From the findings from the experiment, it can conclude that potency of the extracts are higher in the absence of antagonists and are reduced upon treatment of the receptors with antagonists. This applies both to the Solanum melongena and Amaranthus caudatus extracts regardless of the antagonist used. On the other hand, there is not a notable change in the affinity of each of the extracts when the receptor is pre-treated with antagonists.

This could be an implication that antagonists have no effect on the affinity of the extracts hence not able to alter their chemical composition with this regard. The maximum mean increased in Amaranthus caudatus but relatively decreased in of Solanum melongena. The increase in the case of Amaranthus caudatus could be translated to mean a stimulation to generate contraction from the muscarinic receptors while the reduction for the case of Solanum melongena implied stimulation of histaminergic H1 receptors. These conclusions form the basis of steps to take as far as maintaining healthy living is concerned. From this information, one gets information on his dietary guidance especially individuals undergoing medication for various diseases.

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2. Hatfield, G 2004, Encyclopedia of Folk Medicine: Old World and New World Traditions, 3rd edn, ABC-CLIO, New York.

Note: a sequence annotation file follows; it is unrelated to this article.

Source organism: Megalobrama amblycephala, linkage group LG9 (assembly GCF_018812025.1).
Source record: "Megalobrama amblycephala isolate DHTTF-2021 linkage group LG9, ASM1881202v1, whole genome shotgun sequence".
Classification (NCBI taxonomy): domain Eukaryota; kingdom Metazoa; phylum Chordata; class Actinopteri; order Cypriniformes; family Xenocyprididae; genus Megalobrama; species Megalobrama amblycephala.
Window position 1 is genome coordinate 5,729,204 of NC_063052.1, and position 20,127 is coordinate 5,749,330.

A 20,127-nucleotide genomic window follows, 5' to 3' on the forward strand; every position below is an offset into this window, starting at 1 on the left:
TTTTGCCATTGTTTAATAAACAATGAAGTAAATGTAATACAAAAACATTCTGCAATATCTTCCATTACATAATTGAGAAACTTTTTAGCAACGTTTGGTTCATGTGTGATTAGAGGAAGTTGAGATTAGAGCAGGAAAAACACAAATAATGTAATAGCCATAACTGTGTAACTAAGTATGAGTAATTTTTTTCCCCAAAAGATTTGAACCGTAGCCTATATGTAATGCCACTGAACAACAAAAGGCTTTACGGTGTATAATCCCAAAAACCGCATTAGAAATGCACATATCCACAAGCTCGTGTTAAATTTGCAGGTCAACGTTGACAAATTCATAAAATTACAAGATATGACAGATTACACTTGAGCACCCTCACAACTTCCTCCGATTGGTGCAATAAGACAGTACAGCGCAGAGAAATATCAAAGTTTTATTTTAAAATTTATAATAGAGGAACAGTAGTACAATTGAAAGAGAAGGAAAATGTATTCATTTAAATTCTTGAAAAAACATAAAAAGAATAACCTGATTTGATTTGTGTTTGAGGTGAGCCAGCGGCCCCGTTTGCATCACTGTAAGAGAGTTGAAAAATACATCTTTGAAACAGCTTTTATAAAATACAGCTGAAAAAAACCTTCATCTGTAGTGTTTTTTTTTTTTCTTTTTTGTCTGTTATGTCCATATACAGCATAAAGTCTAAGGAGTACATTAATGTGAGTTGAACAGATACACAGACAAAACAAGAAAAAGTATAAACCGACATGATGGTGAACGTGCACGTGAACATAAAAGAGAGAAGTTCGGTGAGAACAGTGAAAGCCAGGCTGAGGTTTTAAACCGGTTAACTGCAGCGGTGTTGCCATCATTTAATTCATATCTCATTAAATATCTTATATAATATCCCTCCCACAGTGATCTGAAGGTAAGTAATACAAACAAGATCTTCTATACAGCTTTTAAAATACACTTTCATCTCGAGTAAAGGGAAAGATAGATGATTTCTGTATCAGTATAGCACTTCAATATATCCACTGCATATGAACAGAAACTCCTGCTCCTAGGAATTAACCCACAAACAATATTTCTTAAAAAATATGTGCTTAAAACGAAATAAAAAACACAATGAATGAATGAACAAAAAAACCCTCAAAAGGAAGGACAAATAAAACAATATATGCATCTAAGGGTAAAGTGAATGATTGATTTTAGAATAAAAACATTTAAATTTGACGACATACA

3. Hutchings, A 2004, Zulu Medicinal Plants: An Inventory, 4th edn, University of Natal Press, Boston.

4. Iwu, MM 2005, Handbook of African Medicinal Plants, Second Edition, 4th edn, CRC Press, Bodo.

5. Kuete, V 2017, Toxicological Survey of African Medicinal Plants, 3rd edn, ELSEVIER Limited, Heidelberg.

6. Organization, WH 2007, WHO Monographs on Selected Medicinal Plants, Volume 3, 2nd edn, World Health Organization, New York.

7. Phytotherapy, ESCO 2009, E/S/C/O/P Monographs: The Scientific Foundation for Herbal Medicinal Products. Second Edition, Supplement 2009, 5th edn, Thieme, London.

8. Treben, M 2006, Maria Treben’s Cures, 4th edn, Ennsthaler, California.

9. Trivedi, PC 2009, Medicinal Plants: Utilisation and Conservation, 2nd edn, Aavishkar Publishers, Distributors, London.

10. Wyk, B-EV 2008, People’s Plants: A Guide to Useful Plants of Southern Africa, 3rd edn, Briza Publications, Brisbane.